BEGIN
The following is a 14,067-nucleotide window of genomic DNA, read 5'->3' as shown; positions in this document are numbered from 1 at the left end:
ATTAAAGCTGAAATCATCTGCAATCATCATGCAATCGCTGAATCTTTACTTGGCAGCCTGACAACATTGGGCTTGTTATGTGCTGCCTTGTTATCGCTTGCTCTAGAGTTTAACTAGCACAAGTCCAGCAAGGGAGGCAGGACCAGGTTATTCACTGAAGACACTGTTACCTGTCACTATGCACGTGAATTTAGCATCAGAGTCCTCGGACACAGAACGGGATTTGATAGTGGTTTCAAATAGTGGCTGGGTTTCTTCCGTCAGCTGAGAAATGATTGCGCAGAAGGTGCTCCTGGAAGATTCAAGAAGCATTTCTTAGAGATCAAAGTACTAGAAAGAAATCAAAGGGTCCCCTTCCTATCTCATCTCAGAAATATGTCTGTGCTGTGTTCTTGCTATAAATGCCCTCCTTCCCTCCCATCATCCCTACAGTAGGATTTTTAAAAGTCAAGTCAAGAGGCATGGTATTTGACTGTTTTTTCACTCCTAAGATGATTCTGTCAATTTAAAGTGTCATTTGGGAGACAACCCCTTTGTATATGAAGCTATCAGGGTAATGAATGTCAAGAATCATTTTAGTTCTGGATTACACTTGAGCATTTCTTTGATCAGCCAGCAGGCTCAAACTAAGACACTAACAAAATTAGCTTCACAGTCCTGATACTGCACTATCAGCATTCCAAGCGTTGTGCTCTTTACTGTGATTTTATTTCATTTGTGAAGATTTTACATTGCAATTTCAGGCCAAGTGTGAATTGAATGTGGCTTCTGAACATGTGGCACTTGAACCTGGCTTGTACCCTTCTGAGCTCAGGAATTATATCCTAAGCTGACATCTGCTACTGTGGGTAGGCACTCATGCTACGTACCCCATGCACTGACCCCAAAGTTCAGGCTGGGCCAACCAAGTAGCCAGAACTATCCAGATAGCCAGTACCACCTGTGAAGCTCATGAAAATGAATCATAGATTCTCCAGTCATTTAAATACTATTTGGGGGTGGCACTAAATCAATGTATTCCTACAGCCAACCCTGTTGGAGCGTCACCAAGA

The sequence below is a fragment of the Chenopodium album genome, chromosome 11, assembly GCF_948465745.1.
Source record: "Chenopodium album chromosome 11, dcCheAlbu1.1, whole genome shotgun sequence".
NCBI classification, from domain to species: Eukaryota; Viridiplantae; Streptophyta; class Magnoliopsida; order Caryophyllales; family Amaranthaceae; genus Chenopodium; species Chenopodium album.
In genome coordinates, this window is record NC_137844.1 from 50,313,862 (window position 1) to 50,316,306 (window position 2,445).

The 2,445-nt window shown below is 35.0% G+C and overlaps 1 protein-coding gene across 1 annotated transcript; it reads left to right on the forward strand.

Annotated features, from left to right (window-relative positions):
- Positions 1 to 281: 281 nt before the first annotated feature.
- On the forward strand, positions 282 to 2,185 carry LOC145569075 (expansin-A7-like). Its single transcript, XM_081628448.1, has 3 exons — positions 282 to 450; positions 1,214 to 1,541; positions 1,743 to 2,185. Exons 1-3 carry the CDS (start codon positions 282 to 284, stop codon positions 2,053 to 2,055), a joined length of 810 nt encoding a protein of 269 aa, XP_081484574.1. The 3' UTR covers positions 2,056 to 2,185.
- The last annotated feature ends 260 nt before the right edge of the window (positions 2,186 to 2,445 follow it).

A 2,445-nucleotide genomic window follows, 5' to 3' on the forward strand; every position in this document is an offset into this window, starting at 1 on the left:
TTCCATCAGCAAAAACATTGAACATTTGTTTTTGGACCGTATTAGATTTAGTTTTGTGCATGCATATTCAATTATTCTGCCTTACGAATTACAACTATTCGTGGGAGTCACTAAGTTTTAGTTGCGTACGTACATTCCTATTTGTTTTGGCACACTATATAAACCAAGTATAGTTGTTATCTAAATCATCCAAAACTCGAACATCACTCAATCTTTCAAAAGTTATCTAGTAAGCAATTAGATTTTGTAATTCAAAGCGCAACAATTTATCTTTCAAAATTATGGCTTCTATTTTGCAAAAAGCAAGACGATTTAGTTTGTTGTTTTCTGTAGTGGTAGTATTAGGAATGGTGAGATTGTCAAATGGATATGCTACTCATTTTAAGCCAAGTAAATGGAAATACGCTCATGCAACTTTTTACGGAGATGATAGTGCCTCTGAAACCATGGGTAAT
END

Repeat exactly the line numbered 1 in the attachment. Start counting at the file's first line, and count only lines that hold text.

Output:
The following is a 14,067-nucleotide window of genomic DNA, read 5'->3' as shown; positions in this document are numbered from 1 at the left end: